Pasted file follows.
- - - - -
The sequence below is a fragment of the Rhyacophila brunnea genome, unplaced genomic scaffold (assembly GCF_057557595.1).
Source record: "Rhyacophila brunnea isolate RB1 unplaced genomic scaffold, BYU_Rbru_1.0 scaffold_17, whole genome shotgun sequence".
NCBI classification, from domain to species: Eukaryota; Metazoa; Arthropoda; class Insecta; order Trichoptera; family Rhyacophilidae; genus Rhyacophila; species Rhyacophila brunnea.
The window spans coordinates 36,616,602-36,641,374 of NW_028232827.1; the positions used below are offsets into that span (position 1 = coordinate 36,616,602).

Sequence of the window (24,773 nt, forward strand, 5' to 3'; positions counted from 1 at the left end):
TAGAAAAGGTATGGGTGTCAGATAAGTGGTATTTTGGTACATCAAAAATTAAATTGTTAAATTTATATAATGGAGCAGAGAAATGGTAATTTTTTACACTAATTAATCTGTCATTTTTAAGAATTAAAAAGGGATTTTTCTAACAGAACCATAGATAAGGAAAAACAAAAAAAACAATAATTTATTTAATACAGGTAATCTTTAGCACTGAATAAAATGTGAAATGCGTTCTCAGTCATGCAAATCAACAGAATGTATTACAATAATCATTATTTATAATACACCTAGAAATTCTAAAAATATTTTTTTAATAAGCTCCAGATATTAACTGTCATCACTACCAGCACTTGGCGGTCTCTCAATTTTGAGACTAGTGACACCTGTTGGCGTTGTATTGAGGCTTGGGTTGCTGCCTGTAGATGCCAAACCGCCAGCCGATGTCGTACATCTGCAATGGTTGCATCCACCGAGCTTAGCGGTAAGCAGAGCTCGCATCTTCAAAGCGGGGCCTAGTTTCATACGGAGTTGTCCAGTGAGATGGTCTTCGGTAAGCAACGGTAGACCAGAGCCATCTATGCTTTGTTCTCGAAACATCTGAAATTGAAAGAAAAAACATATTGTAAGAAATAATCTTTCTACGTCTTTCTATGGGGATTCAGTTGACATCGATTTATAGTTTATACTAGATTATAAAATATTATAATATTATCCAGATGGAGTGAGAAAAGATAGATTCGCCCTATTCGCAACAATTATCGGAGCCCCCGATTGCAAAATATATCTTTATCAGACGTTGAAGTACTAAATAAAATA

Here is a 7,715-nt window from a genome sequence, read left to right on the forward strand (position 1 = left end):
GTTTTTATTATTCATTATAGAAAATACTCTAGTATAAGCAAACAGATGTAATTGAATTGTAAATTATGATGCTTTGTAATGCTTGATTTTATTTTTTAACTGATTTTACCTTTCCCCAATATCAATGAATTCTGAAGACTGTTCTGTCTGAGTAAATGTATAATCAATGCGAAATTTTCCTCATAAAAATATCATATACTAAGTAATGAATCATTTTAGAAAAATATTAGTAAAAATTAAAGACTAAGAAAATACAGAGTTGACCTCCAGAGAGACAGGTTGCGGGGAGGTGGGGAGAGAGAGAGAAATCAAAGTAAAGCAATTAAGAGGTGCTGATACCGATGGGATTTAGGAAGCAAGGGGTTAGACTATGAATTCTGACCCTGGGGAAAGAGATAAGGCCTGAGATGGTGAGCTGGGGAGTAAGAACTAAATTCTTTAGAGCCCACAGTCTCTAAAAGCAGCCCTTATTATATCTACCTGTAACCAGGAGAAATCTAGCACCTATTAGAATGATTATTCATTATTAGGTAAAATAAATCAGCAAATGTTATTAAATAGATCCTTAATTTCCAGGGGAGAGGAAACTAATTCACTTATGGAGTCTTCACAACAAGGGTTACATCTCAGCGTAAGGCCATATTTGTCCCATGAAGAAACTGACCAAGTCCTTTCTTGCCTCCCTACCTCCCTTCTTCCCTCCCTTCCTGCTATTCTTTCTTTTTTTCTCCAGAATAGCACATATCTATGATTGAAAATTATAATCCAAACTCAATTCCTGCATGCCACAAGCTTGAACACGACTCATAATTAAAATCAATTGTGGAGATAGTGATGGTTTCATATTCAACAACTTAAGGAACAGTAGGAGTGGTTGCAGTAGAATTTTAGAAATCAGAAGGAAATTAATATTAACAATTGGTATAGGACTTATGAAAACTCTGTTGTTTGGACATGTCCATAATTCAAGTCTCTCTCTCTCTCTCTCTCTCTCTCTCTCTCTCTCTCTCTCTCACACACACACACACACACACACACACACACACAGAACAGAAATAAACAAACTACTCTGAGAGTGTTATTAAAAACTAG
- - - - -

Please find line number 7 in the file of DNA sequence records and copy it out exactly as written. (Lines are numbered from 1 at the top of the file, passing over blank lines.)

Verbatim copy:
Here is a 7,715-nt window from a genome sequence, read left to right on the forward strand (position 1 = left end):